Zelda II: The Adventure of Link

aka: Zelda II: A Aventura de Link, Zelda II: Link no Bōken
Moby ID: 7296
NES Specs
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Description official descriptions

Link has just turned sixteen, and discovers a strange birthmark on his hand. With the help of Impa, Zelda's nursemaid, Link learns that this mark is the key to unlock a secret room where Princess Zelda lies sleeping. When young, Princess Zelda was given knowledge of the Triforce of power which was used to rule the kingdom of Hyrule, but when a magician unsuccessfully tried to find out about the Triforce from Zelda, he put her into an eternal sleep. In his grief, the prince placed Zelda in this room hoping she may wake some day. He ordered all female children in the royal household to be named Zelda from this point on, so the tragedy would not be forgotten. Now, to bring Princess Zelda back, Link must locate all the pieces of the Triforce which have been hidden throughout the land.

Each piece of the Triforce is in a temple guarded by a powerful monster which must be defeated. At the same time, Ganon's underlings are still around and gaining in strength and number. It is said Ganon could be brought back to life by sprinkling the blood of the one who defeated him on the ashes - which was Link himself.

Zelda II: The Adventure of Link is an action role-playing game, and a sequel to The Legend Of Zelda. The gameplay alternates between a top-down view (when traveling the land) and side-scrolling perspectives (when fighting, in a temple, or town). In the top-down view, Link cannot do much except for walking: in the side-scrolling action view, however, he can fight, cast spells, collect items and talk to people.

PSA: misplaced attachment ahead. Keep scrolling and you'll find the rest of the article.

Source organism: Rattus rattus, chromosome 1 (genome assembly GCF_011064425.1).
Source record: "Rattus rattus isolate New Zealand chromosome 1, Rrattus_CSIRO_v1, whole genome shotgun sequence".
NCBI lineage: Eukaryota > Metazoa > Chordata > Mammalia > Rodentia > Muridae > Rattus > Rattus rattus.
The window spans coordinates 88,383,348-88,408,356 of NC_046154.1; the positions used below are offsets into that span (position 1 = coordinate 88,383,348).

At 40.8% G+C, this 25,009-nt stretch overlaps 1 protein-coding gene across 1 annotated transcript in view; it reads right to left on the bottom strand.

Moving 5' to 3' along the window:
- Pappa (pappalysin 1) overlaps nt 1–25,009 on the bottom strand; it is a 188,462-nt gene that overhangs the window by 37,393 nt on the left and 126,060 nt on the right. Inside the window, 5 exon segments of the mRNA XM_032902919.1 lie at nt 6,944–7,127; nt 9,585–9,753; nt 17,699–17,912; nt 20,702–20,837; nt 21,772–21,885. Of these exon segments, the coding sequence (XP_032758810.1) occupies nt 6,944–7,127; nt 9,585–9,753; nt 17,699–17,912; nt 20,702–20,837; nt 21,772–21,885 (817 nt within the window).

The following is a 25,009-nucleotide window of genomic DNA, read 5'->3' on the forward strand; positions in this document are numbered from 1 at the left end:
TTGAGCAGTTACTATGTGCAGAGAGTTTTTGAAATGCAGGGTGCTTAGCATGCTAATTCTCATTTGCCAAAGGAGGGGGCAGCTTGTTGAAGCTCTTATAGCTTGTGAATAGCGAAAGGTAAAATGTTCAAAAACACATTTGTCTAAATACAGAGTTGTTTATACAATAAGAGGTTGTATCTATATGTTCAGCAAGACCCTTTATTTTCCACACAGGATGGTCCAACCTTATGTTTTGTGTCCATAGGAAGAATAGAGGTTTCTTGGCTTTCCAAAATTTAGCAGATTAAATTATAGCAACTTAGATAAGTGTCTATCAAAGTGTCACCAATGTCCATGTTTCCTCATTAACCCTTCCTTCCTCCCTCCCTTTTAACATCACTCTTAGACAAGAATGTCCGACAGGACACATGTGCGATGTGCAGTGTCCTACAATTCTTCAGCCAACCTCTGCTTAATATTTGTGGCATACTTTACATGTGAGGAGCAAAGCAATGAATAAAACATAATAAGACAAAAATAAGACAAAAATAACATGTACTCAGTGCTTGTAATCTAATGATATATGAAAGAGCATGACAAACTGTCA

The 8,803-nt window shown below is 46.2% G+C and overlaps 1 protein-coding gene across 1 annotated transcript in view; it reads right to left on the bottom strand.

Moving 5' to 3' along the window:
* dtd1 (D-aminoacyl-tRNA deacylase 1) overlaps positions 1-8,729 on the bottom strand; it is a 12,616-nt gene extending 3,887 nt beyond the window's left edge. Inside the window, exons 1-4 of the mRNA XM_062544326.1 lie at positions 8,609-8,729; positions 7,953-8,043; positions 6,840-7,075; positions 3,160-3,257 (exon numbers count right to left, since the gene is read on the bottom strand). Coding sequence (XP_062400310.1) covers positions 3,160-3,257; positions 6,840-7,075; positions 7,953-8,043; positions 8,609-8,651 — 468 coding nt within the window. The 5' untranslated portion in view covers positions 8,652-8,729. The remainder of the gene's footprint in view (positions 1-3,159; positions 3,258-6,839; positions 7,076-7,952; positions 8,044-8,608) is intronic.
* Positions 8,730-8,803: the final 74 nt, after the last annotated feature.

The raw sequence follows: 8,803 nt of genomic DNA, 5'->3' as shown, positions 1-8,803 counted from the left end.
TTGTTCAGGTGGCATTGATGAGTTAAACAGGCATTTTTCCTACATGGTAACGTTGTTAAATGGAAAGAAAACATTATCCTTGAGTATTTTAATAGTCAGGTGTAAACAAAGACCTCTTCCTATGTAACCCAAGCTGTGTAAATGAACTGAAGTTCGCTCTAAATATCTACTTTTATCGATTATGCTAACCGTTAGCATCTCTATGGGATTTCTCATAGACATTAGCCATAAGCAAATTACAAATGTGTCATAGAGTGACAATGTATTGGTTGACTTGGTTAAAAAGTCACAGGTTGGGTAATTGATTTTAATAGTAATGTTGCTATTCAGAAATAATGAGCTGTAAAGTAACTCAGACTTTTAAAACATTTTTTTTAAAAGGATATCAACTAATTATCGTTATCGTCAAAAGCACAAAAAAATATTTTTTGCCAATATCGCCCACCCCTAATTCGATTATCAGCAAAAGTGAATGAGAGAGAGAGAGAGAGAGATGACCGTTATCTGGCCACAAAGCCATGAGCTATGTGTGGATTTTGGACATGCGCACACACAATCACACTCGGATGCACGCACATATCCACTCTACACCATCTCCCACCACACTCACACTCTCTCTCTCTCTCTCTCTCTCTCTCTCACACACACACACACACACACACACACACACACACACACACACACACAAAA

When Link encounters an enemy in the wilderness, or enters a location which contains enemies, he can fight them with his sword. If Link is at full health, his sword can be thrown, but when he is hurt, he can only fight in melee. Link has a shield which protects him against some of the enemies' attacks if they strike the shield. Touching an enemy or getting hit by their attacks decreases Link's health. If he runs out of health, he loses a life. If he loses all his lives, it's Game Over. Link can replenish his health completely by encountering a fairy in the wilderness, or by using the services of a healer in a town.

Link also has a "magic" meter. He can cast spells (as long as he has learned them) if he has some magic power left. Spells cost a various amount of magic power. They have various effects: they cure Link, allow him to jump very high, shoot fireballs etc. The magic power meter can be refilled by collecting blue and red jars sometimes left behind by enemies.

When Link slays an enemy, it might leave behind an item, or give Link some experience. When Link gains enough experience, he gains a level, which allows him to buy weapon power, maximum magic, or maximum health upgrades for his experience points. The player can also decide not to buy anything and stockpile his experience points for later use.

There are some items to be found that are necessary to get past certain points in the game. The Adventure of Link features a battery backup so games can be saved without needing a password system.


  • リンクの冒険 - Japanese spelling

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Credits (NES version)

10 People

Executive Producer
Sound Composer



Average score: 77% (based on 51 ratings)


Average score: 3.4 out of 5 (based on 182 ratings with 11 reviews)

The difficult nature of this game is proof that Nintendo are hypocrites

The Good
The Legend of Zelda is one of Nintendo’s popular franchises, with the first game selling over 6.5 million copies. It came as no surprise that a sequel was released a year later subtitled The Adventure of Link, containing similar gameplay mechanics as its predecessor, while introducing new elements that made their way into future Zelda games. As well as the mechanics, the game shares similar box art, similar objective, and similar game mechanics. To top it off, it was even released on a gold cartridge.

The game comes with a 52-page booklet which starts off with a well-written story complete with detailed illustrations. This is followed by everything you need to know about the game, including how to get around Hyrule, the controls and the basic gameplay. There are even a few maps thrown in in case you get lost. This booklet is excellent, I regret not reading it first.